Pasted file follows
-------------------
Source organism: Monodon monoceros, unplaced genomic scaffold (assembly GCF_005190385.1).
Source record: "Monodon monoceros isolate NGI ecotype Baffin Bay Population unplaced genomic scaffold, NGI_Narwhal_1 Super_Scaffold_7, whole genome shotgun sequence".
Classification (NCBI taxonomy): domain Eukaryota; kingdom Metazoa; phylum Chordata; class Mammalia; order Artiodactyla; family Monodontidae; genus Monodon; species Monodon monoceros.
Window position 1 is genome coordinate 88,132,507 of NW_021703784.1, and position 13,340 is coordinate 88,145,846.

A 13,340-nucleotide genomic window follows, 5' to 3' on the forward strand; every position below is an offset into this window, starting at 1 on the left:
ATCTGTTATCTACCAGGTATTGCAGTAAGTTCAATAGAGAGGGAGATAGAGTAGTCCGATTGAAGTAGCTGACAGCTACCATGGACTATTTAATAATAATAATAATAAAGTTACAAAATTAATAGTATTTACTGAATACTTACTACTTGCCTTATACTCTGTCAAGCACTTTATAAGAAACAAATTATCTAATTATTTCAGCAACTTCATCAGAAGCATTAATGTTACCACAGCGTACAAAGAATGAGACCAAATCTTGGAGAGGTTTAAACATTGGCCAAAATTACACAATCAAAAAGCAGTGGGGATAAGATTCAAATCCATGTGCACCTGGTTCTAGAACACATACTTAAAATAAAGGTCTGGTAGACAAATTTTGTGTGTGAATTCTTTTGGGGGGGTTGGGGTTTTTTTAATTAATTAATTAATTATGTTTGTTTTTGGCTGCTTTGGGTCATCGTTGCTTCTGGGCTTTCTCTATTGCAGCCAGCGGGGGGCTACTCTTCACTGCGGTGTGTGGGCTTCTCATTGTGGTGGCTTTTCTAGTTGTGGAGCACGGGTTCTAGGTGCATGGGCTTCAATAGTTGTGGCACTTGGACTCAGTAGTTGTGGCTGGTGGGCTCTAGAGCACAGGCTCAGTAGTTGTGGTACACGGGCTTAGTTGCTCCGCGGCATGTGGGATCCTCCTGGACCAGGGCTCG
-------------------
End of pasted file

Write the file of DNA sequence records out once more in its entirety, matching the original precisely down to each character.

Source organism: Monodon monoceros, unplaced genomic scaffold (assembly GCF_005190385.1).
Source record: "Monodon monoceros isolate NGI ecotype Baffin Bay Population unplaced genomic scaffold, NGI_Narwhal_1 Super_Scaffold_7, whole genome shotgun sequence".
Classification (NCBI taxonomy): domain Eukaryota; kingdom Metazoa; phylum Chordata; class Mammalia; order Artiodactyla; family Monodontidae; genus Monodon; species Monodon monoceros.
Window position 1 is genome coordinate 88,132,507 of NW_021703784.1, and position 13,340 is coordinate 88,145,846.

A 13,340-nucleotide genomic window follows, 5' to 3' on the forward strand; every position below is an offset into this window, starting at 1 on the left:
ATCTGTTATCTACCAGGTATTGCAGTAAGTTCAATAGAGAGGGAGATAGAGTAGTCCGATTGAAGTAGCTGACAGCTACCATGGACTATTTAATAATAATAATAATAAAGTTACAAAATTAATAGTATTTACTGAATACTTACTACTTGCCTTATACTCTGTCAAGCACTTTATAAGAAACAAATTATCTAATTATTTCAGCAACTTCATCAGAAGCATTAATGTTACCACAGCGTACAAAGAATGAGACCAAATCTTGGAGAGGTTTAAACATTGGCCAAAATTACACAATCAAAAAGCAGTGGGGATAAGATTCAAATCCATGTGCACCTGGTTCTAGAACACATACTTAAAATAAAGGTCTGGTAGACAAATTTTGTGTGTGAATTCTTTTGGGGGGGTTGGGGTTTTTTTAATTAATTAATTAATTATGTTTGTTTTTGGCTGCTTTGGGTCATCGTTGCTTCTGGGCTTTCTCTATTGCAGCCAGCGGGGGGCTACTCTTCACTGCGGTGTGTGGGCTTCTCATTGTGGTGGCTTTTCTAGTTGTGGAGCACGGGTTCTAGGTGCATGGGCTTCAATAGTTGTGGCACTTGGACTCAGTAGTTGTGGCTGGTGGGCTCTAGAGCACAGGCTCAGTAGTTGTGGTACACGGGCTTAGTTGCTCCGCGGCATGTGGGATCCTCCTGGACCAGGGCTCG